I just keynoted the World Congress on Mass Customization and Personalization in Munich. It was wonderful to meet so many smart people, all thinking about the issues surrounding Mass Customization (MC) and personalization.
MC is a fast-growing trend. What is it? Practitioners include companies like Lands End, whose “Lands End Custom” will custom build clothing for your exact measurements and style preferences. Adidas has custom shoes, Levi’s makes custom jeans, Bivolino.com makes custom-tailored business shirts. Some at the conference predicted mass production will morph into mass customization quite rapidly. I don’t agree. There will always be a need for mass-produced goods, especially where brand status and vanity items are concerned. I have plenty to say about mass customization as a concept, but I’m not sure readers are interested in the topic. If you are, would you send me an email?
The other half of the conference concerned personalization, which is more about the one-on-one interaction with customers than about a customized final product. In my address, I proffered that a company in the business of mass customization must also offer a highly personalized Web experience to be successful. Why? Users want to have closer relationships with companies that customize products just for them.
The example I used to highlight this need was from a Web site I’ve mentioned before, PrintingForLess.com. I used this company last year to print full-color business cards for myself and my employees. Printing is one of the oldest forms of mass customization, and PrintingForLess.com has all the hallmarks of a mass customization company:
- It offers many products that can be user-customized.
- It offers a choice between using design templates and starting from scratch.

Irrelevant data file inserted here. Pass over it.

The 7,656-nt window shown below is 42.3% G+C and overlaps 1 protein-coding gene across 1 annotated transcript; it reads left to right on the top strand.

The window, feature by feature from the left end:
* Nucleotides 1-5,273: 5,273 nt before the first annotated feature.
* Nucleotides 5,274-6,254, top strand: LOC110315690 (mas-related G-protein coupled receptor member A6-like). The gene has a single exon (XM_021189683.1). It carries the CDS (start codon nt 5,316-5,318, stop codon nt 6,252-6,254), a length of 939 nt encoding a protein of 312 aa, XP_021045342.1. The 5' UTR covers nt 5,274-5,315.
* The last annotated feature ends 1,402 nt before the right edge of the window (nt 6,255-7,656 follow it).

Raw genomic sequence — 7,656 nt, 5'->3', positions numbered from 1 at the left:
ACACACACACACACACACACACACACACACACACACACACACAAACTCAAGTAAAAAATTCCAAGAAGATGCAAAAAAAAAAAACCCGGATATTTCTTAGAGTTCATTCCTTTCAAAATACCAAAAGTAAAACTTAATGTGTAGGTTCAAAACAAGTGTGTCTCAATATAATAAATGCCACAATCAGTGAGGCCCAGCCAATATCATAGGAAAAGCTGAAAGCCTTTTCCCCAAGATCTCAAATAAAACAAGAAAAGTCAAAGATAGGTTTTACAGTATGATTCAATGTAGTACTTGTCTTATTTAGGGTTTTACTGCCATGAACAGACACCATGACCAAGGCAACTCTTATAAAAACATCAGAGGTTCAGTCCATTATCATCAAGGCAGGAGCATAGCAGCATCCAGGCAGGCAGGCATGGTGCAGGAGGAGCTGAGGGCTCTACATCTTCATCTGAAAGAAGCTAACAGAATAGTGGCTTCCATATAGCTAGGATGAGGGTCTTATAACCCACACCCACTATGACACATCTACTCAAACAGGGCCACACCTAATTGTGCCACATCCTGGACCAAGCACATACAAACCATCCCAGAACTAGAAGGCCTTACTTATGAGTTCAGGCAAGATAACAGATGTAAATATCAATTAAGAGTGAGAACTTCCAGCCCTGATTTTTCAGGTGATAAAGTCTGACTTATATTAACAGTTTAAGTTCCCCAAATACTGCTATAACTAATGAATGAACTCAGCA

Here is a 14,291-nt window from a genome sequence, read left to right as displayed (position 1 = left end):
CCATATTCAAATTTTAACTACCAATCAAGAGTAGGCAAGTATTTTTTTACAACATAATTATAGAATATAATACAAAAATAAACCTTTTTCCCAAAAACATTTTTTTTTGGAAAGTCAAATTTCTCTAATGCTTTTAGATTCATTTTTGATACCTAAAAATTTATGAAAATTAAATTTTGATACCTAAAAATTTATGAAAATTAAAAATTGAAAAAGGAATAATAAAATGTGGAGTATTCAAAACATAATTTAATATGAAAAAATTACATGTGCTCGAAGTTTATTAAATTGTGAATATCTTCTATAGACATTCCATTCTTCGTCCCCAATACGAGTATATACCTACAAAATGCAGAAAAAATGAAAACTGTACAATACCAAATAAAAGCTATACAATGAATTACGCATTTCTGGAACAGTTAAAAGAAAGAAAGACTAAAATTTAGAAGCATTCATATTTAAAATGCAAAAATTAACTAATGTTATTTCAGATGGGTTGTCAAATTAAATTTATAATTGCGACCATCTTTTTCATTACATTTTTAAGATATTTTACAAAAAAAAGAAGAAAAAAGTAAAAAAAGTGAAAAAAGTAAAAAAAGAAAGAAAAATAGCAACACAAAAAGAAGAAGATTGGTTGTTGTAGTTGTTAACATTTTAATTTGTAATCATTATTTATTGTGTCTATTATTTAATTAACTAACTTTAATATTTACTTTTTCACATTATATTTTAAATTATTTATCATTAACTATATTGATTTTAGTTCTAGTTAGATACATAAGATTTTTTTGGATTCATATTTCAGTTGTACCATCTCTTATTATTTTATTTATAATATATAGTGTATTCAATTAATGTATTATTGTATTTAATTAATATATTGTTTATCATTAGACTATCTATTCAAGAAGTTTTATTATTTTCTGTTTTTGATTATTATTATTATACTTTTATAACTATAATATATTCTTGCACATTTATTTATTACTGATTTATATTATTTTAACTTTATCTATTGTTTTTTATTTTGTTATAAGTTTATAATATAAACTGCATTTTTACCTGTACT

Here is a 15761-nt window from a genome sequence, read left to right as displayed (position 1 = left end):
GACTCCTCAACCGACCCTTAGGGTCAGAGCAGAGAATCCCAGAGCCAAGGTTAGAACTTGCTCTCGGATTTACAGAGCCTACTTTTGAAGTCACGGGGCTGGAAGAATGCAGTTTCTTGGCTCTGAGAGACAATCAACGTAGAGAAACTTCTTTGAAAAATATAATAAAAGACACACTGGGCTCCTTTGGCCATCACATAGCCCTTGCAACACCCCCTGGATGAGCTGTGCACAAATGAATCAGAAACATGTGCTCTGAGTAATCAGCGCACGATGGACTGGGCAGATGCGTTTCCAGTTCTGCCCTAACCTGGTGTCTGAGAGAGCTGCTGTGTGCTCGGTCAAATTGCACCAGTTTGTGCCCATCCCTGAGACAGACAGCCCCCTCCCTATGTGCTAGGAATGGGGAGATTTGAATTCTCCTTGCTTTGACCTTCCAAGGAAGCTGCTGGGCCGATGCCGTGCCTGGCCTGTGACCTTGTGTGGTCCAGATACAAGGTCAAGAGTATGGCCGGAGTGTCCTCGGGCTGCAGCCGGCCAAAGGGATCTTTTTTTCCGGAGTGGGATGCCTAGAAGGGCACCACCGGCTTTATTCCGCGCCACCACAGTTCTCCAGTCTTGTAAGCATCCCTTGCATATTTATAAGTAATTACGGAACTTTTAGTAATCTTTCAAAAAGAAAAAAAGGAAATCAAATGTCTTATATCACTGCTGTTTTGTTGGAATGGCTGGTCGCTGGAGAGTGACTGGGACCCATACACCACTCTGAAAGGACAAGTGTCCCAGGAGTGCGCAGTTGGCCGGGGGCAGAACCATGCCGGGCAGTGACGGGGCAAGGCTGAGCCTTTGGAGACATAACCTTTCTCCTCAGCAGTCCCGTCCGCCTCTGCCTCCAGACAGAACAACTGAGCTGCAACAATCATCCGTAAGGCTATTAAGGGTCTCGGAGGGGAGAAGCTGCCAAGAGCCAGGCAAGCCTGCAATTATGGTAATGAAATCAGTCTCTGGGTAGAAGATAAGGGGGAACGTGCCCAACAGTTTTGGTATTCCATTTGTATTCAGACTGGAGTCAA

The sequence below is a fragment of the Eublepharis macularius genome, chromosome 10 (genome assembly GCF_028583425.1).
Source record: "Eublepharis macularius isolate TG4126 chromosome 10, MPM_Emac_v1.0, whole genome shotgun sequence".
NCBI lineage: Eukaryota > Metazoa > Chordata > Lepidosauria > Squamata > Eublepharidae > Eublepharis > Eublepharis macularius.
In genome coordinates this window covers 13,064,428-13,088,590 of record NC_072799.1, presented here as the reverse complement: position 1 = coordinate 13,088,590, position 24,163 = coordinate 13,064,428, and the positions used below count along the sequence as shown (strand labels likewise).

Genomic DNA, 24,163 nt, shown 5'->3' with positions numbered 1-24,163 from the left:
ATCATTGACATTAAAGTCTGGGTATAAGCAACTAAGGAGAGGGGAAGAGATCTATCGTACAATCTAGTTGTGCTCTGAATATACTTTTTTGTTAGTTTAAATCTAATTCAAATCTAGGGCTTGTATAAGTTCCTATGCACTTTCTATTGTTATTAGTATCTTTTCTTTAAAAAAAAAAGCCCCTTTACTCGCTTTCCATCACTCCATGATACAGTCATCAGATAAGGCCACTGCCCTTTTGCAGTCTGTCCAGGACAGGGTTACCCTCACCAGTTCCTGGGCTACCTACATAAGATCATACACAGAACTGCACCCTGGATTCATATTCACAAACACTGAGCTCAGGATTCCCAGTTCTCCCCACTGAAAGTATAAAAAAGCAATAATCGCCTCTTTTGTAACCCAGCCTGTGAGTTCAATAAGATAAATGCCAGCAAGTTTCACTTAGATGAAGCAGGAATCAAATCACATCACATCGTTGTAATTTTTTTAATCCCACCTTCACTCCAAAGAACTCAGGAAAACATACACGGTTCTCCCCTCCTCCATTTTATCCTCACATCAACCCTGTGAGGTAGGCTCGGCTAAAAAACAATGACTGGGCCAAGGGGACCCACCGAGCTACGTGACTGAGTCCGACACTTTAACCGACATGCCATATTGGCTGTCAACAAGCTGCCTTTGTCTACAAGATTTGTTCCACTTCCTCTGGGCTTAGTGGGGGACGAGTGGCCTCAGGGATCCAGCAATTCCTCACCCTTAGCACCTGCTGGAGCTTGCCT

- It has an online configuration tool that lets you set specifications and choose options for the final product.
- It produces the product and ships it directly from the factory.
But the site fails in personalization and customer relationship management (CRM). I ordered several cards last year for my employees, but the site considered each a separate job. The company is so product-centric (as many mass customizers are), it forgets to close the loop with the customer.
Mass customizers need to be at once product-centric and user-focused. I don’t have a user account at PrintingForLess.com. No one does. The concept doesn’t exist on the site. This means there’s nowhere I can go to see how many cards I ordered before, what printing options I chose, or how much I paid. I can’t simply request the company print me more cards. In the printing industry (or any industry that makes replenishable goods), this is a gross oversight.
One question raised at the conference was this: Customized products might be a differentiator now, but what happens when every company can make customized clothing, customized bags, etc.? What happens when customized products become a commodity? How will you differentiate?
I look to PrintingForLess.com as a harbinger of those times. Printing business cards is, arguably, already a commodity. Every professional printer pretty much has the same printing capabilities. All the online printers have configuration tools that work more or less the same way. I have all the original files I sent to PrintingForLess.com. What’s to stop me from sending them to another printer?
A personalized user experience with a good CRM system in place could be the answer. If PrintingForLess.com kept my information on file, reminded me after nine months that it’s easy to order reprints of my cards, and otherwise tried to sustain a relationship with me, I wouldn’t be writing a column about them.
Too many mass customizers are content to say they offer personalized user experiences because their products are customized. There’s a vast difference, however, between a personalized product and a personalized process. Real customer relationships are formed through interaction and by anticipating user needs, not by providing custom products.
Anyone know of a good printer?
Until next time…